Backyard Chickens: Chick Care and Building a Coop


Chicken condo

In my last post, I talked about getting started with raising backyard chickens. I left off with the little ladies in the brooder box that I had made out of an old Dell computer box, so I'll pick up from that point.

One of the wonderful things about old boxes is that with the help of a little duct tape and some “outside the box” thinking, you can make just about anything you could need! In this case, as the girls got a little bigger and started needing a little more room, I basically just added an addition to their little home, and what I like to call the "chicken condo" was born. There was enough space with this little setup for the chicks to get old enough that they were nearly all feathered out, and I had enough time to build a better coop. Now I could hang their food and water on one half of the box and their light, which they still needed, on the other. The tower attachment allowed me to control the height and thus the intensity of the lighting that they got. 

Caring for Baby Chicks Indoors

You may have noticed that our chicks are still in the house at this point. That's because we ordered them online from IDEAL poultry in early February last year and received them on February 19th. We did this so that while the chicks were young and required additional heat and light anyway, we could keep them in the house and get some growing time on them while the winter was idling by outside. Typical hens won't start laying until sometime around 20 weeks and then will often taper off in egg production through the cold, low, light winter months. We wanted our hens to start "earning their keep" as soon as possible and doing this really helped. By the time the weather was nice, they were ready to go outside and be on their own.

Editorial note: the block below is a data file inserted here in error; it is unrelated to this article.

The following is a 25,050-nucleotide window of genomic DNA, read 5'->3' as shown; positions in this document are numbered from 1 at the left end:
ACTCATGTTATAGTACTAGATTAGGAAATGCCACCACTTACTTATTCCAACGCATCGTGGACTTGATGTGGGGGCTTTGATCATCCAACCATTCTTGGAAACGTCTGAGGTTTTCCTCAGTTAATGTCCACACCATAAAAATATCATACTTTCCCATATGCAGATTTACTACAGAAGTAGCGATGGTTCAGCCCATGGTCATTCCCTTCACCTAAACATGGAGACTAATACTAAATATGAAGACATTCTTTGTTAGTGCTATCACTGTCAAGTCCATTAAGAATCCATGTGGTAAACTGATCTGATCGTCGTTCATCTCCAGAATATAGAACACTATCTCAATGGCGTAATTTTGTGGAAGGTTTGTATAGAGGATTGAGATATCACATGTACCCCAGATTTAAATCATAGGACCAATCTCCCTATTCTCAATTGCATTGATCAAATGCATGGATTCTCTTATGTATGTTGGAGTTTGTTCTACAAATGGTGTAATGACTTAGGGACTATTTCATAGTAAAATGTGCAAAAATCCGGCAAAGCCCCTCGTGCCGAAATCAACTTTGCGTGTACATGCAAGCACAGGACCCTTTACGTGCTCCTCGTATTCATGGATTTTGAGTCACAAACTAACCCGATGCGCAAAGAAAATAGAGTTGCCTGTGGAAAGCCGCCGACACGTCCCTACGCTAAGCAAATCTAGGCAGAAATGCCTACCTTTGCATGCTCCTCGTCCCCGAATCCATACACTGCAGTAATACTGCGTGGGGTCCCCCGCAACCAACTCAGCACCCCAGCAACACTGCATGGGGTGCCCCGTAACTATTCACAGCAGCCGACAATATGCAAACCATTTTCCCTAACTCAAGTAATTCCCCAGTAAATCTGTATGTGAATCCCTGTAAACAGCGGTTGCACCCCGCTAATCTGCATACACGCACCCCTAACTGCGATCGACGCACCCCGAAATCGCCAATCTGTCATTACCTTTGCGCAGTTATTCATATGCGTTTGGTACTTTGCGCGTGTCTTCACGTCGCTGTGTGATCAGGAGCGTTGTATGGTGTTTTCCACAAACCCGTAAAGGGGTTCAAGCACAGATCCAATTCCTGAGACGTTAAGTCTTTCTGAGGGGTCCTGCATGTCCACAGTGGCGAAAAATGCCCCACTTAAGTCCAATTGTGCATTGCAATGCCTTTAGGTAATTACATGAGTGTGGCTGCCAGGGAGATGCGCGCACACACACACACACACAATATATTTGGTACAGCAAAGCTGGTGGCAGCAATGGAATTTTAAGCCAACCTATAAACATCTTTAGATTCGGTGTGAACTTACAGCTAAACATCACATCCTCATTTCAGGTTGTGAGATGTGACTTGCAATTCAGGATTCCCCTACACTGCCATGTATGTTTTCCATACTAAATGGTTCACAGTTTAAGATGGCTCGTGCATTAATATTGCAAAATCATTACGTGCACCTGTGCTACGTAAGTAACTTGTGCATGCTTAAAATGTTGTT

But I digress. My point in explaining their living indoors was to make the greater point that smell and sanitation was very important to us since they were in close proximity. To control odor what I did was make a habit of lightly turning the coarse sawdust bedding every time I fed or watered them. This helped to keep any fresh manure under the bedding and the odors were able to absorb. Every couple of days, I also added a light covering of the sawdust with a layer of new bedding.  I could generally go 1.5 to 2 weeks this way before I had to pull out the bedding and replace it. I have no complaints about this method at all.

Remedying Pasting Up in Chicks

As I said in my previous post, raising chickens is not, in my opinion, the hardest thing in the world. There are, however, a few things that need to be watched for and treated immediately if found. One very common problem that young chickens have is called “pasting up”, and can kill them if you’re not careful in watching for it. What it is, is when the vent of the chicken — the technical term for the part of the chicken where the manure and the eggs come out — gets essentially clogged up with dried and hardened manure. Here’s a photo of what it looks like.

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